If you’re looking for additional storage for your paperwork or what have you, you can easily move this into another storage unit clearing your office completely from clutter and unnecessary paperwork flooding the floor.

Running your bespoke Etsy shop

Ever had an idea and decided to run with it only to realize your partner wasn’t overly keen on you turning the living room into a creative studio?

Good news is — there’s an easy solution! In a storage unit you can brainstorm, prototype, create and improve your bespoke and quaint creative produce whenever you want and you don’t need to clear the floor every time dinner is ready.

If you’re running a small Etsy shop and looking for a space where you can let the creative juices flow freely, you really should consider a storage unit.

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Carol Smith is a freelance writer for Storage Vault and is absolutely crazy about utilising self-storage! When not writing about productivity and self-storage she’s away exploring the Scottish highlands.

7 comments

  1. James Borst says:

    I like your recommendation for using a self-storage unit as a photography studio so you can keep everything up all the time. My wife and I have been wanting to get into YouTube more but I haven’t been able to figure out a good camera setup in our home. We may consider consulting with our local self-storage companies to see if they will allow us to work out of a unit.

  2. happy wheels says:

    If you’re a freelance photographer or videographer you probably know all too well that setting up a full living room studio to only take it all down at 3 pm when the kids come home from school is not ideal.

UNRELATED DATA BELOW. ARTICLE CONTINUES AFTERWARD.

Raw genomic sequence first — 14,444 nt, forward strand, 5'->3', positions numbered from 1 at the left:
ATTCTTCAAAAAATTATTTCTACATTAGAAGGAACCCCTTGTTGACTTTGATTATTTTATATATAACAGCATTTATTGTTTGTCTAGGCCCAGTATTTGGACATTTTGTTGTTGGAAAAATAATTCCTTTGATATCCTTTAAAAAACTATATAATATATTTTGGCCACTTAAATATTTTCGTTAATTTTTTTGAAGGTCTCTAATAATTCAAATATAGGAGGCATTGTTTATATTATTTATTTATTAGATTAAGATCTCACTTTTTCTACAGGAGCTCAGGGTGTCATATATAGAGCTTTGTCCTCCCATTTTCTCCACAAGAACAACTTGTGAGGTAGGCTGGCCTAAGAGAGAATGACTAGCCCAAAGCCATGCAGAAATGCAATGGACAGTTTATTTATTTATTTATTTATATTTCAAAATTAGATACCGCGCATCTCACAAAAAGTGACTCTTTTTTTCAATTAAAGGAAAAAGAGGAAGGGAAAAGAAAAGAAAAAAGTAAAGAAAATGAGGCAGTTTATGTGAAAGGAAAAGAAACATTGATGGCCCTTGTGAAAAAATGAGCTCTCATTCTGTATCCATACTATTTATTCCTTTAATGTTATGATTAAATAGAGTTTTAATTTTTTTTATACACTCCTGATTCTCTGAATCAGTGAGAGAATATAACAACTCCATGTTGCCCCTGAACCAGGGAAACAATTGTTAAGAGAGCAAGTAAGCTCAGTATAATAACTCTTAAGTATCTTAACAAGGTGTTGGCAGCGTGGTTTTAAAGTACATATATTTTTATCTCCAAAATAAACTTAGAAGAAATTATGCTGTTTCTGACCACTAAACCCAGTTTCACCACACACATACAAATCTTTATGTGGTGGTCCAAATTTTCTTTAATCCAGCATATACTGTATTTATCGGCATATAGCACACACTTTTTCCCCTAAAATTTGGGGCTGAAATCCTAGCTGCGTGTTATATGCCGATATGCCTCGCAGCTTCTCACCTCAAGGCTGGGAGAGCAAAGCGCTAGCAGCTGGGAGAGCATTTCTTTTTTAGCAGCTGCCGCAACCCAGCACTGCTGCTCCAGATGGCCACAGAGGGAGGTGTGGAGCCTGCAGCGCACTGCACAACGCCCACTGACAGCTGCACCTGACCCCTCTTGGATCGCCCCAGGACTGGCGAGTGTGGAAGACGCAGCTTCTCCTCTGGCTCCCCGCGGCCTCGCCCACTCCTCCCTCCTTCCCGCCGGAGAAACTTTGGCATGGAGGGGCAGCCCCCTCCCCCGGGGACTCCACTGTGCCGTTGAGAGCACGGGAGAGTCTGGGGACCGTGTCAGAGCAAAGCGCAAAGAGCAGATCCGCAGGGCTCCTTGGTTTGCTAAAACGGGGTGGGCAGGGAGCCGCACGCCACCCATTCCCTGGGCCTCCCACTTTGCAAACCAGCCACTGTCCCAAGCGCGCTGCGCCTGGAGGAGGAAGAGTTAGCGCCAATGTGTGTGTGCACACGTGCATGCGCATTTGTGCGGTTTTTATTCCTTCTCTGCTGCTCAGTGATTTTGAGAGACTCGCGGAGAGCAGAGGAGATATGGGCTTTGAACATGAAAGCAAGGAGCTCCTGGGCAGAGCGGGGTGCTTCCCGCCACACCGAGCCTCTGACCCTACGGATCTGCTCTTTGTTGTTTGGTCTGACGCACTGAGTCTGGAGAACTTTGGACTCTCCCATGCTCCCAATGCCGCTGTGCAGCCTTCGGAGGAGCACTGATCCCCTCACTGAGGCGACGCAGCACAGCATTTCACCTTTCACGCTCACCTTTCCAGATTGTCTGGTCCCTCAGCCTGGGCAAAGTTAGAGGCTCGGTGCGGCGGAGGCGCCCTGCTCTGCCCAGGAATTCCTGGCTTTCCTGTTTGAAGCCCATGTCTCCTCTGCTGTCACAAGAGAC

3. Paul Fraser says:

    I have read some of your blogs and I found all of them very much expressive and easy to understand. I think you made some good points in this post. Thank you for this.

  4. Self Storage says:

    Really informative post about self storage unit. You have wonderful views which are evident from your writings. Keep posting such kind of blogs as they are really informative, wish you good luck for your future blogs.

  5. Fred Gibbons says:

    It’s interesting that you point out that renting a self-storage unit can make it easier to run a small business. I want to start an online business, so I’m thinking about keeping my merchandise in a self-storage unit. I’m going to look for a good self-storage facility in my area to use.

  6. Greg Hampton says:

    I like what you said about being able to run a photography studio from a storage unit. My sister wants to start a business in the coming months. I’ll share this information with her so that she can look into her options for self-storage facilities that can help her with this.

  7. Mike Novakovich says:

    I have 3 storage units for different businesses. I decided to convert one into a photo studio and was promptly informed by the owner that his insurance specifically mandated that no activity other than storage be conducted in the units.